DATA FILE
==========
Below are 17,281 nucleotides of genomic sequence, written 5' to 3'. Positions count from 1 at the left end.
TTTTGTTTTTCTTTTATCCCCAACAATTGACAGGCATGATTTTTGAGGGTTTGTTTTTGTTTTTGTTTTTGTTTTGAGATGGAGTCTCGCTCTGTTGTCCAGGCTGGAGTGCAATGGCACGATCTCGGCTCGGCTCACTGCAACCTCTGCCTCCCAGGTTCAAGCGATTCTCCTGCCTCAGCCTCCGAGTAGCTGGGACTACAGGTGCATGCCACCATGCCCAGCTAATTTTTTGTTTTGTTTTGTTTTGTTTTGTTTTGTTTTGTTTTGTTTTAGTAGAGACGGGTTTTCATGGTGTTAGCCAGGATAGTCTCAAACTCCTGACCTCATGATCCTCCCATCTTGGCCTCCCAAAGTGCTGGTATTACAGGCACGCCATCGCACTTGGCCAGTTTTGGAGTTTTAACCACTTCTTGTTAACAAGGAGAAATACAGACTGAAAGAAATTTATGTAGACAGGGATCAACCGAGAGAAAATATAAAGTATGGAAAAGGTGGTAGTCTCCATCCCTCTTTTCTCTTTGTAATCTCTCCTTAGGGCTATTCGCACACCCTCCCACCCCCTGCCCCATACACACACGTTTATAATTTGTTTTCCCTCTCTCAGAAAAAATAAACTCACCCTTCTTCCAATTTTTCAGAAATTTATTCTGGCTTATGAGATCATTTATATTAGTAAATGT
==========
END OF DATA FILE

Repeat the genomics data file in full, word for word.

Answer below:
Below are 17,281 nucleotides of genomic sequence, written 5' to 3'. Positions count from 1 at the left end.
TTTTGTTTTTCTTTTATCCCCAACAATTGACAGGCATGATTTTTGAGGGTTTGTTTTTGTTTTTGTTTTTGTTTTGAGATGGAGTCTCGCTCTGTTGTCCAGGCTGGAGTGCAATGGCACGATCTCGGCTCGGCTCACTGCAACCTCTGCCTCCCAGGTTCAAGCGATTCTCCTGCCTCAGCCTCCGAGTAGCTGGGACTACAGGTGCATGCCACCATGCCCAGCTAATTTTTTGTTTTGTTTTGTTTTGTTTTGTTTTGTTTTGTTTTGTTTTAGTAGAGACGGGTTTTCATGGTGTTAGCCAGGATAGTCTCAAACTCCTGACCTCATGATCCTCCCATCTTGGCCTCCCAAAGTGCTGGTATTACAGGCACGCCATCGCACTTGGCCAGTTTTGGAGTTTTAACCACTTCTTGTTAACAAGGAGAAATACAGACTGAAAGAAATTTATGTAGACAGGGATCAACCGAGAGAAAATATAAAGTATGGAAAAGGTGGTAGTCTCCATCCCTCTTTTCTCTTTGTAATCTCTCCTTAGGGCTATTCGCACACCCTCCCACCCCCTGCCCCATACACACACGTTTATAATTTGTTTTCCCTCTCTCAGAAAAAATAAACTCACCCTTCTTCCAATTTTTCAGAAATTTATTCTGGCTTATGAGATCATTTATATTAGTAAATGT